I am not a carer. I hate the term. I really hate the term.
I suspect that I fulfil most people’s definition and expectation of what a carer is. I look after my husband. I make sure he has his meds on time. I make sure he always has food when he needs it, even if he doesn’t want it. I make sure he has clean clothes and a comfortable bed. When he needs it, I help him bathe. When he’s sick, I look after him.
But I am not a carer. I do not do any of those things because I am a carer. I do those things because Michael is my husband. Calling me a carer takes away from that. It makes me sound like an undertrained nurse or someone who perhaps does it for the money. Calling me a carer not only diminishes me, it diminishes Michael. It turns him into someone who needs to be cared for, an invalid, someone who is broken.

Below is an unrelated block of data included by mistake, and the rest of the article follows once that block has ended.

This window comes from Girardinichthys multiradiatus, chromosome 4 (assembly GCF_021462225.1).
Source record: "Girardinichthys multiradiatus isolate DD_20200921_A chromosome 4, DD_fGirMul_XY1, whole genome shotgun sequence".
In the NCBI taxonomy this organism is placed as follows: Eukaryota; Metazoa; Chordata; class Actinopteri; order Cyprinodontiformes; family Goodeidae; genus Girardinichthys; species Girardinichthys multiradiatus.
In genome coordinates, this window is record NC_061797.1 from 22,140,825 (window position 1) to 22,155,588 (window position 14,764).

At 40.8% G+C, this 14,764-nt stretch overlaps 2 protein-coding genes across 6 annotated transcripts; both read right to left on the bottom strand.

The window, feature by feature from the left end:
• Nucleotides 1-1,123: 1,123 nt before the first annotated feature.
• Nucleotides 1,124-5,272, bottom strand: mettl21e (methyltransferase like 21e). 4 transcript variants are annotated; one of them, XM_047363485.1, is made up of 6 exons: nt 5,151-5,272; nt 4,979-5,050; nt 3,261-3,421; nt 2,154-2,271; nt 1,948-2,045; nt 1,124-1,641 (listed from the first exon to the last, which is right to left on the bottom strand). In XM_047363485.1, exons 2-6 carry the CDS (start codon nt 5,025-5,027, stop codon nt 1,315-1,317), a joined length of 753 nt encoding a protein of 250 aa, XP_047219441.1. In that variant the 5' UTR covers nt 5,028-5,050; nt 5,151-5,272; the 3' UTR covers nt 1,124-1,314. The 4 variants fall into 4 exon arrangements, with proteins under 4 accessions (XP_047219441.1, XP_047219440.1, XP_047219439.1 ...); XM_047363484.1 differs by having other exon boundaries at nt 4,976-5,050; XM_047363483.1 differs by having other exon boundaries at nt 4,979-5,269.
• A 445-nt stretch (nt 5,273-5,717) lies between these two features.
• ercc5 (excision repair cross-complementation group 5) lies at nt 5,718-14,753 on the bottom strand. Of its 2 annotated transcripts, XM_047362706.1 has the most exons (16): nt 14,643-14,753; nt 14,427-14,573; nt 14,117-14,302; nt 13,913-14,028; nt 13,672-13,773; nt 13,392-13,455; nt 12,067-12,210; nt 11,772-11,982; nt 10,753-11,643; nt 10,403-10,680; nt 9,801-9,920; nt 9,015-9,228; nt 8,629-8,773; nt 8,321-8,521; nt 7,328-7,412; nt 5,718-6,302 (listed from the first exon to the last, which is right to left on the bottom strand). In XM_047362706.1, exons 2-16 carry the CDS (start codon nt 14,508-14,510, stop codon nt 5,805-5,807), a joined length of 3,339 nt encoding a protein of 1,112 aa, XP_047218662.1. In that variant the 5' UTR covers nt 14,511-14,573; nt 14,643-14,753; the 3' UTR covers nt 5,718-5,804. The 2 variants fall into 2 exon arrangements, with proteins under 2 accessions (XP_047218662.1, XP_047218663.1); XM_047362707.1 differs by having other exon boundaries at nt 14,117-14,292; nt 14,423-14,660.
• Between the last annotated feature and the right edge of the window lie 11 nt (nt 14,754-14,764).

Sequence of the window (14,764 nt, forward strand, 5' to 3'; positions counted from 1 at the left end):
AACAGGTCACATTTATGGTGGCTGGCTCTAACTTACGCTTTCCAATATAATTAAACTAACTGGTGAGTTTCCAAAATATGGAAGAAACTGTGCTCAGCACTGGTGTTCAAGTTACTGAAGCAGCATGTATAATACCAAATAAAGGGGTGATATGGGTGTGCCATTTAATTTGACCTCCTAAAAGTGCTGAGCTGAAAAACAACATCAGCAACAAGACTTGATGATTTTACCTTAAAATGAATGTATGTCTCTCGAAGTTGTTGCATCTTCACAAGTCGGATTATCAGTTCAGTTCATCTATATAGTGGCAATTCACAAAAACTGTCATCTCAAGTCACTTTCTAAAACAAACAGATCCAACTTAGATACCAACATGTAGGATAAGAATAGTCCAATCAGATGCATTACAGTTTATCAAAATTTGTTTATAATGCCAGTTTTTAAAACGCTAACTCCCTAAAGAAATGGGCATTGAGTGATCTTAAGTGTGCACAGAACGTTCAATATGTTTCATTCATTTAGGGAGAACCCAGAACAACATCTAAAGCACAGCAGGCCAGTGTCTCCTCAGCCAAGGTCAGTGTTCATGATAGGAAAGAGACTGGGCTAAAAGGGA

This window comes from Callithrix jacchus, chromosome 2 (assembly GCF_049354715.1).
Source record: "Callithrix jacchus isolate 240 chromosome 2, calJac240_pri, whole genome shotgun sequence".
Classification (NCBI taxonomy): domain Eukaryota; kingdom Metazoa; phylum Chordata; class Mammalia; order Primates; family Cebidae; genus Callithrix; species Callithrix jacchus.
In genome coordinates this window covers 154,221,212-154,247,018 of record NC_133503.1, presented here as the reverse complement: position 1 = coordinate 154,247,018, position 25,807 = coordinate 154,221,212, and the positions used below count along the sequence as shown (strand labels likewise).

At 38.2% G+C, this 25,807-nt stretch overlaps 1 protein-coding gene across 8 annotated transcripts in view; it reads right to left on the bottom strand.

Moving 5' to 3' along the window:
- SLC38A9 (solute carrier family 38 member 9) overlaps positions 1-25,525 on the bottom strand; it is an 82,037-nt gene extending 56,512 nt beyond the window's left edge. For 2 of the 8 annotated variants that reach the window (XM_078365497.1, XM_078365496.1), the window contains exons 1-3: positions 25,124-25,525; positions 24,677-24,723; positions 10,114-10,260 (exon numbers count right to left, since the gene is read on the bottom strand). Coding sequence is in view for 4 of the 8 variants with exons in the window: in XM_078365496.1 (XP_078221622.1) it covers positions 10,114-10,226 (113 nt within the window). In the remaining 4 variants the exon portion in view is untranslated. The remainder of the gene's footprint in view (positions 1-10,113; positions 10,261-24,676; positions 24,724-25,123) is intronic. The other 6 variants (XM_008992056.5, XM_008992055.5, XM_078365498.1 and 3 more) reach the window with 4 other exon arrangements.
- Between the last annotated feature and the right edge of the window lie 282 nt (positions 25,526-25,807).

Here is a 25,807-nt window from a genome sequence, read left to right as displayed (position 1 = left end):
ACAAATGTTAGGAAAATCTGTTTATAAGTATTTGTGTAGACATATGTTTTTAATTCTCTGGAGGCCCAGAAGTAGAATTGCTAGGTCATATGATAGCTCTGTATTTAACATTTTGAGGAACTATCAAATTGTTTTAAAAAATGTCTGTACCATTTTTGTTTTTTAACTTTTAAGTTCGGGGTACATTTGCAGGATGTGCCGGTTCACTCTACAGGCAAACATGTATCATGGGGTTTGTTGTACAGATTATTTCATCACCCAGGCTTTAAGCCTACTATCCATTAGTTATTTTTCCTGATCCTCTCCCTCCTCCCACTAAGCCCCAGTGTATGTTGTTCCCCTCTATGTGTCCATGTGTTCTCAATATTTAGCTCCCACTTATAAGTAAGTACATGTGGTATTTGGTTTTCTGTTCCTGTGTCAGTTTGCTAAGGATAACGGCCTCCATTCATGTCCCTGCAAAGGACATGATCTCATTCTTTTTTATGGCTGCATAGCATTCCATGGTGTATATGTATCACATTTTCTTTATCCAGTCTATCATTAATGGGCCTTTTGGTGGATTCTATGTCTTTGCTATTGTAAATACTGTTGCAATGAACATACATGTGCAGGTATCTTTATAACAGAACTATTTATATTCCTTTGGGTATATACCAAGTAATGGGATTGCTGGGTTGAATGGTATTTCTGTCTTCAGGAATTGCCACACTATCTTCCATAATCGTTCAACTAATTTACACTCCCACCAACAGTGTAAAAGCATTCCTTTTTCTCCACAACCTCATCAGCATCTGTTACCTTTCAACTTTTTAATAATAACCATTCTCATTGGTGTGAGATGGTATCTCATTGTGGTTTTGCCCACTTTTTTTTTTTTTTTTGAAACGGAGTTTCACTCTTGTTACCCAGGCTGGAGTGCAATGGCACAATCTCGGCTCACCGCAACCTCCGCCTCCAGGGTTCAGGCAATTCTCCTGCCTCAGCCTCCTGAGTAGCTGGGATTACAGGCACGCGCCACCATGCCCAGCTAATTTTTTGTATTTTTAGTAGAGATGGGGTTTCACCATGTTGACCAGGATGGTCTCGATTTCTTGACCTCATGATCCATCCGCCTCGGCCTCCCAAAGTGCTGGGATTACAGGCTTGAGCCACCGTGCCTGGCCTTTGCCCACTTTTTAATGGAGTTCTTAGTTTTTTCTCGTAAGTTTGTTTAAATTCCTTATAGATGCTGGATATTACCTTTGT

Michael looks after me. He makes sure I have my meds on time, when I need them. He makes sure I always have food when I need it, even if I don’t want it. He makes sure I have clean clothes and a comfortable bed. When I need it he helps me bathe. When I’m sick, he looks after me.
Michael does those things for me because he is my husband.